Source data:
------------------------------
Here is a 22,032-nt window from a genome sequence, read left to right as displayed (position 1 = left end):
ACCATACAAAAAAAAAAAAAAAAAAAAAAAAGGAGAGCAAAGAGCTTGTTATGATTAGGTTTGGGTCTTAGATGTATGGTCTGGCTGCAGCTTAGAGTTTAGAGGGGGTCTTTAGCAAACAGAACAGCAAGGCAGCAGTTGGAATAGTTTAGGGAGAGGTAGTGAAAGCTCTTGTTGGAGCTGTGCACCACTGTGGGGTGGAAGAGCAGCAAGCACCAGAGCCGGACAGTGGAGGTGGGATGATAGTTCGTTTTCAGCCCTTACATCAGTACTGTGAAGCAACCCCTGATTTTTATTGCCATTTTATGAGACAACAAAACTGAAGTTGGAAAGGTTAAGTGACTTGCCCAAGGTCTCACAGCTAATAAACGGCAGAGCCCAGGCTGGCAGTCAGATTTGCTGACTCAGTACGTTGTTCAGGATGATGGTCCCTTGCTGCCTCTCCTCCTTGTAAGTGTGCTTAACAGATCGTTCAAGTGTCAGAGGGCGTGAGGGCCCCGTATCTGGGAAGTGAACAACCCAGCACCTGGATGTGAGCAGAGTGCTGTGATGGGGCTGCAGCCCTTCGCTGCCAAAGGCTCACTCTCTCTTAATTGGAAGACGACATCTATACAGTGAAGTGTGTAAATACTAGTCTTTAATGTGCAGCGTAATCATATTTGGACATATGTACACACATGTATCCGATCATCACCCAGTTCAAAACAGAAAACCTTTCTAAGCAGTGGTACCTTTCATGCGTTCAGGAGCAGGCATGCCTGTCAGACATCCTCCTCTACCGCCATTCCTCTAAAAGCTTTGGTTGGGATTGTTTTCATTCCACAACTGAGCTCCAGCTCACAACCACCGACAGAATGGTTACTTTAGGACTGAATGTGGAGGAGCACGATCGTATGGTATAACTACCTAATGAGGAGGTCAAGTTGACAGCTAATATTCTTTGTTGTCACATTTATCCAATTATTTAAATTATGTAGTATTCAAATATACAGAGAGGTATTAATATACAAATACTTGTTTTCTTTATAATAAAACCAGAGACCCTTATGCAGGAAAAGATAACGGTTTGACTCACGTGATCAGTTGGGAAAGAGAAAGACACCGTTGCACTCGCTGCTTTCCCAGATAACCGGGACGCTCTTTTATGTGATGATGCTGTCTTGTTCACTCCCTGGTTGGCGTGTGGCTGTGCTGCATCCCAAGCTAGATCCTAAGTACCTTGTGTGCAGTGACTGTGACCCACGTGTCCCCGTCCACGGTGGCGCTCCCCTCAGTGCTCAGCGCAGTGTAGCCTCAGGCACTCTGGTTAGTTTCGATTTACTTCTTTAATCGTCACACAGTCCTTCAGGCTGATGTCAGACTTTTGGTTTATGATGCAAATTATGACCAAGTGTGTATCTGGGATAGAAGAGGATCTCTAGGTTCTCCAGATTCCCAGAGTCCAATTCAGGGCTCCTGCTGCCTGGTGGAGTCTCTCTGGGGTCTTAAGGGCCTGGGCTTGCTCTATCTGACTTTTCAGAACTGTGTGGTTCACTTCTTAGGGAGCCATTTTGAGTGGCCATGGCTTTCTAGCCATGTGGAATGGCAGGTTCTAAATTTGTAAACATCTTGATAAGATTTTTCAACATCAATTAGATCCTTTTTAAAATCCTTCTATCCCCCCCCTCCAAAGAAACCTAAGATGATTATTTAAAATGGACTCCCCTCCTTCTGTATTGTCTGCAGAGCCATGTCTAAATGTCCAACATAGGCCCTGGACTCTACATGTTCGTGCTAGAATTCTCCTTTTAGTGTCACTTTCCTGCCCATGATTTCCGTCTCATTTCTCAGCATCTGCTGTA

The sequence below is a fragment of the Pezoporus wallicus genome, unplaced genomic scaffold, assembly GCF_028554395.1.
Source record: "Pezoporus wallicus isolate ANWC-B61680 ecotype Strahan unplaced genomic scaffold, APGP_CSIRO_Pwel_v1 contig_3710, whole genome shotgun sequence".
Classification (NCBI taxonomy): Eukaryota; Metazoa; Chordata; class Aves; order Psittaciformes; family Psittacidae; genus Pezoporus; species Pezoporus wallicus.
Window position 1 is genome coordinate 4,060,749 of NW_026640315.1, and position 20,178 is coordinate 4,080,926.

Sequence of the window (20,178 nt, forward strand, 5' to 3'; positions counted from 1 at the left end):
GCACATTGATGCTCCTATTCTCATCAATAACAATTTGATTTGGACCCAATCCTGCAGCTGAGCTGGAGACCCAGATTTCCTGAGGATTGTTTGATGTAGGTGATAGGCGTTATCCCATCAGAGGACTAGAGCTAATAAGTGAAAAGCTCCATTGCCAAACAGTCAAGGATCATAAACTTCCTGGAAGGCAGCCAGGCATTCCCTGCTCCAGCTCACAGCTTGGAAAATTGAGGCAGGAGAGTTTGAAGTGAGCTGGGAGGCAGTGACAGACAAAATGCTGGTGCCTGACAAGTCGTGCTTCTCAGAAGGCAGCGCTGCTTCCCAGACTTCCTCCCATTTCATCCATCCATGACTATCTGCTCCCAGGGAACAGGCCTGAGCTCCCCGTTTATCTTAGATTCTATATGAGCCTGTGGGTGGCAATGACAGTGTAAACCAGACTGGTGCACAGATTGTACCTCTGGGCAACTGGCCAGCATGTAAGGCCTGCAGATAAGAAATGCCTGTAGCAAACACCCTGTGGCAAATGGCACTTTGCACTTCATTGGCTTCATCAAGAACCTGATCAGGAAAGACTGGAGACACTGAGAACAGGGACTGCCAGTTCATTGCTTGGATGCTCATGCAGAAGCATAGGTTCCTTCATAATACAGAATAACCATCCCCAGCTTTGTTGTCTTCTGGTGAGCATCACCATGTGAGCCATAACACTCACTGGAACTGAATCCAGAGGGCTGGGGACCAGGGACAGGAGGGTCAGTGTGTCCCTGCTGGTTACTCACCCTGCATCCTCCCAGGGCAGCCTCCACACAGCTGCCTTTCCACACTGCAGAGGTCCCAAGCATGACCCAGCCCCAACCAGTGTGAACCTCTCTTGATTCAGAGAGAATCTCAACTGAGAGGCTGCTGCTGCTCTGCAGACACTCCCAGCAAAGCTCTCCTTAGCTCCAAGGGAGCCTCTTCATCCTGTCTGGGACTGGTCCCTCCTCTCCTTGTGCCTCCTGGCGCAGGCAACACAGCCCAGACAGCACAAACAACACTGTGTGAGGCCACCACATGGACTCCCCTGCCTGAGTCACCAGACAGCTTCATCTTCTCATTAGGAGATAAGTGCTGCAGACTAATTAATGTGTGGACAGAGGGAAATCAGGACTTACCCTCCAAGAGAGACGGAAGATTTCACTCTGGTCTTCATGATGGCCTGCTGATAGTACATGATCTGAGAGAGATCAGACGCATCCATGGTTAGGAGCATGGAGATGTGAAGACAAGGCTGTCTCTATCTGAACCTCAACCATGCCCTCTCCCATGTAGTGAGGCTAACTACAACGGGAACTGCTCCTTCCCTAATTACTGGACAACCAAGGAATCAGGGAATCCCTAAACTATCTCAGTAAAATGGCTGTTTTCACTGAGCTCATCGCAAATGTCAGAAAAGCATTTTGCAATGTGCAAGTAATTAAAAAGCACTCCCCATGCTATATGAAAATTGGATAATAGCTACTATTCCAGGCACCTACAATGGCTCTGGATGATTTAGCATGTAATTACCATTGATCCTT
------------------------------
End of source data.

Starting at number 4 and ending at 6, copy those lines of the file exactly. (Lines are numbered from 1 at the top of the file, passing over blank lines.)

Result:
Source record: "Pezoporus wallicus isolate ANWC-B61680 ecotype Strahan unplaced genomic scaffold, APGP_CSIRO_Pwel_v1 contig_3710, whole genome shotgun sequence".
Classification (NCBI taxonomy): Eukaryota; Metazoa; Chordata; class Aves; order Psittaciformes; family Psittacidae; genus Pezoporus; species Pezoporus wallicus.
Window position 1 is genome coordinate 4,060,749 of NW_026640315.1, and position 20,178 is coordinate 4,080,926.